Primary school principals are enthusiastic about supporting a new charter guaranteeing a fair go for newly graduated primary teachers.
Many who get work at all are getting relief work or short-term positions, which often means they don’t receive the support and mentoring they need for full certification within six years of graduating.
NZEI President Louise Green said this was a concern, “because if we want great teachers for our children, teachers need to be well supported from the beginning of their career.”
The charter guarantees that any beginning teachers the school employs will receive the induction and mentoring support they are entitled to. The school also commits to never employing new or beginning teachers on a trial or otherwise illegal fixed-term basis.
“Signatory schools receive a certificate and window stickers to show they support beginning teachers. It sends a very strong, positive message to a school’s current and prospective teaching staff,” said Ms Green.
The Education Council and New Zealand Principals’ Federation have expressed their support for the charter. Positive conversations have also been held with the Ministry of Education.
Ms Green said the charter was about creating a shift in practice and awareness, but the long-term answer to a lack of permanent jobs for new graduates depended on the Ministry of Education undertaking workforce planning, which was sorely needed.
“We accept that finding a job can be challenging for new teacher graduates, and encourage them to look at a range of options when seeking a position, such as teaching in rural areas,”
Graham Stoop (Ministry of Education)
Thank you, Dr Stoop, for your comments. As Basil Fawlty would say, you get an A Level in the bleeding obvious.
Teachers searching for work are doing all they can to secure a job, and such simplistic advice doesn’t help.
It’s easy for Stoop to make these Tebbit-esque “on your bike” pronouncements, but unemployed teachers with bills and student loans to pay don’t want a meme-style answer or a simplistic and ill-considered life hack. What they do want is proper advice based on proper research into the problem and proper help finding appropriate work.
Or here’s a thought – why not stop churning out more and more new primary school teachers year on year into an already flooded market.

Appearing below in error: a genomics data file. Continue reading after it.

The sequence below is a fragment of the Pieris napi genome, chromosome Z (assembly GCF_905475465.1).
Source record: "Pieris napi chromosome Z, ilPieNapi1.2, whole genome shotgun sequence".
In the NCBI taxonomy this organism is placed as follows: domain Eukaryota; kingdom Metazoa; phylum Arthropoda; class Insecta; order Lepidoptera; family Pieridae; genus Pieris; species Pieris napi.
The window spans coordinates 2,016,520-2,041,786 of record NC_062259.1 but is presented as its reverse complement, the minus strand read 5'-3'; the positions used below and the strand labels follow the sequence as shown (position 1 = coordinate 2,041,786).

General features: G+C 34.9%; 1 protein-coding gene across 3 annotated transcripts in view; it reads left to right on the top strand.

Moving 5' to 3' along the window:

So thanks for your advice, Dr Stoop, but let’s be clear – it’s not that teachers are not trying to find jobs, it’s that there is a job shortage.
On his sage advice to look for jobs in rural areas, does Dr Stoop even have evidence that rural schools are crying out for applicants?
I know of well qualified teachers with years of experience who have had trouble finding jobs in rural NZ. So how easy would it be for a BT? Or someone who’s been out of the job market for a few years? I assume Stoop has some clear facts and figures showing that things are better in, say, Matamata or Wanaka, than in Auckland or Christchurch, or why would you make these pronouncements?
NZEI did some research recently and found that over half of new graduates would indeed consider moving to find a job but, as was pointed out, even for those who would move, it’s not that straightforward.
For example, a teacher can’t always just upend their partner from their job in order to move to a rural school. Or does Dr Stoop think, perhaps, that all those struggling to find teaching positions are single, 21 year old BTs, able to go where the wind takes them?
There are many complexities to the problem, but what it boils down to is very simple maths. Lots of job applicants and not many job. It’s really that simple.
And all the bike rides, sage advice and 120gsm vellum paper CVs in the world won’t magically make thousands of unemployed teachers fit into a handful of teaching jobs.